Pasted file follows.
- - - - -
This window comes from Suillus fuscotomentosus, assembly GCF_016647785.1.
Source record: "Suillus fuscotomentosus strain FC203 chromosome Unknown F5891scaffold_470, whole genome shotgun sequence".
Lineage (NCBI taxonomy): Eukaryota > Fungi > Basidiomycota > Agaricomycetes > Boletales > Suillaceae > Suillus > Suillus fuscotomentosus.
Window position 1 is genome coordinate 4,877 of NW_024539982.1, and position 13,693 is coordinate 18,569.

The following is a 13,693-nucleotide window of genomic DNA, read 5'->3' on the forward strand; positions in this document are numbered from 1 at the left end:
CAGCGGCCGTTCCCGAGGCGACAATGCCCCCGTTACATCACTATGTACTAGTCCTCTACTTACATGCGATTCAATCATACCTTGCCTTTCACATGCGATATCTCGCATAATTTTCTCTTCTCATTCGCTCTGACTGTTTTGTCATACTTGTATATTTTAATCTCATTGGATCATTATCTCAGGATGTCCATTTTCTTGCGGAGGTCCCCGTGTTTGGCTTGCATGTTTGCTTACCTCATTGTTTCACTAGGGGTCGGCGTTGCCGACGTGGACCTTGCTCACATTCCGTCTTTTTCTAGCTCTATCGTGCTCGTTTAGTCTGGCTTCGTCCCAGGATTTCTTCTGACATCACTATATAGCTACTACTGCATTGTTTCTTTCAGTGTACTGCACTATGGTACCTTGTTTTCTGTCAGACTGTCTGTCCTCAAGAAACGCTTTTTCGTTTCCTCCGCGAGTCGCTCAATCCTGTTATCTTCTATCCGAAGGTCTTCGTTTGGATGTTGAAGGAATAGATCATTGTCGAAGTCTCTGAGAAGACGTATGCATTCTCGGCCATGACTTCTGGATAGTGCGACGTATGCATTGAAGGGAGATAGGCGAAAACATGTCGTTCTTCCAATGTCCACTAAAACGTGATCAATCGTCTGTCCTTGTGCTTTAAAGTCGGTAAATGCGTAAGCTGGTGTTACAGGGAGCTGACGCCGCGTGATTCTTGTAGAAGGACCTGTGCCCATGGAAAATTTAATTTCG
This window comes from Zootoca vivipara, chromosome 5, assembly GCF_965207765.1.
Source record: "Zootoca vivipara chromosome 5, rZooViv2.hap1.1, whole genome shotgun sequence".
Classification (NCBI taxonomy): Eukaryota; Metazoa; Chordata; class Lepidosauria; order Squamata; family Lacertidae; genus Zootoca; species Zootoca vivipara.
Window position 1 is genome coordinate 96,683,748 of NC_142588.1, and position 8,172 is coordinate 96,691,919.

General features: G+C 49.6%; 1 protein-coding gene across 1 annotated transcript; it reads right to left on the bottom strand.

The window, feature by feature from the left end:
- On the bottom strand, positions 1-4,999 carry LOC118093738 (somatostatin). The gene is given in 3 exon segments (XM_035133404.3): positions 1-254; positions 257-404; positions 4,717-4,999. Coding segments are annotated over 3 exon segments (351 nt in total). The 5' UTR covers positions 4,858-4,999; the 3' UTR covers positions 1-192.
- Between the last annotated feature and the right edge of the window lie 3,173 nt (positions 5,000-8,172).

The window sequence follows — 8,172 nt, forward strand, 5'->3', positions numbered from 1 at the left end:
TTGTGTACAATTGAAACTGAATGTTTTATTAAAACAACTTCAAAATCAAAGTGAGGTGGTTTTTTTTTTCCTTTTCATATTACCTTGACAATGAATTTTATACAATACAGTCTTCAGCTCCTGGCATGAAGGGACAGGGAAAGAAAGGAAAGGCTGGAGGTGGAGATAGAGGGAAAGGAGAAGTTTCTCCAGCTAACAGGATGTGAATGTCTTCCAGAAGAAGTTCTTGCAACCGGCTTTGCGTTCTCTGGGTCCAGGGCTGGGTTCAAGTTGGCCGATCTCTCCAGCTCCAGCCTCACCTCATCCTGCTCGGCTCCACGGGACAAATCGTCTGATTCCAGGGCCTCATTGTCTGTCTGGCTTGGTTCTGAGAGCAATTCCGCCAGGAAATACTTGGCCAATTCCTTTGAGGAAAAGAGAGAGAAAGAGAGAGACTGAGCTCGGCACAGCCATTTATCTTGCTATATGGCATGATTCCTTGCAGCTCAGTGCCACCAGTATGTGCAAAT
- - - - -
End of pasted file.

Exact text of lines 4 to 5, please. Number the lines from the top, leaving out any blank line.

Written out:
Window position 1 is genome coordinate 4,877 of NW_024539982.1, and position 13,693 is coordinate 18,569.

The following is a 13,693-nucleotide window of genomic DNA, read 5'->3' on the forward strand; positions in this document are numbered from 1 at the left end: